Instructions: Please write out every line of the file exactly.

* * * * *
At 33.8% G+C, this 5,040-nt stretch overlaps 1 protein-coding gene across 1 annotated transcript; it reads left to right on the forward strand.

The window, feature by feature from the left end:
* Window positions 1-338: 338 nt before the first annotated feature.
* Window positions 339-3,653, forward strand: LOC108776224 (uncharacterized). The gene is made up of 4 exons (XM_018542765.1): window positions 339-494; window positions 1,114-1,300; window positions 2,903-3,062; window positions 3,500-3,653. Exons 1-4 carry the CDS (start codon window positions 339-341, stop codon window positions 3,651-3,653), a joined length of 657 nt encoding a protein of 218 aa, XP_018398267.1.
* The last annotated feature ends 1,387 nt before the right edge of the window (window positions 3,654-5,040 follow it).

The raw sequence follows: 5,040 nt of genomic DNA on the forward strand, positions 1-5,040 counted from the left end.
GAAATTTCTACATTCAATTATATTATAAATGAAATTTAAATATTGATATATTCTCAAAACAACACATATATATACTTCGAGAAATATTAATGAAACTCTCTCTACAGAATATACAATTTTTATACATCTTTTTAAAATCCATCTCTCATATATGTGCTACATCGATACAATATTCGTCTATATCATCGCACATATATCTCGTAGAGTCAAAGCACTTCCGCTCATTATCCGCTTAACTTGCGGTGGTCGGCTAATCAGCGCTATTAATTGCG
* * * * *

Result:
At 33.8% G+C, this 5,040-nt stretch overlaps 1 protein-coding gene across 1 annotated transcript; it reads left to right on the forward strand.

The window, feature by feature from the left end:
* Window positions 1-338: 338 nt before the first annotated feature.
* Window positions 339-3,653, forward strand: LOC108776224 (uncharacterized). The gene is made up of 4 exons (XM_018542765.1): window positions 339-494; window positions 1,114-1,300; window positions 2,903-3,062; window positions 3,500-3,653. Exons 1-4 carry the CDS (start codon window positions 339-341, stop codon window positions 3,651-3,653), a joined length of 657 nt encoding a protein of 218 aa, XP_018398267.1.
* The last annotated feature ends 1,387 nt before the right edge of the window (window positions 3,654-5,040 follow it).

The raw sequence follows: 5,040 nt of genomic DNA on the forward strand, positions 1-5,040 counted from the left end.
GAAATTTCTACATTCAATTATATTATAAATGAAATTTAAATATTGATATATTCTCAAAACAACACATATATATACTTCGAGAAATATTAATGAAACTCTCTCTACAGAATATACAATTTTTATACATCTTTTTAAAATCCATCTCTCATATATGTGCTACATCGATACAATATTCGTCTATATCATCGCACATATATCTCGTAGAGTCAAAGCACTTCCGCTCATTATCCGCTTAACTTGCGGTGGTCGGCTAATCAGCGCTATTAATTGCG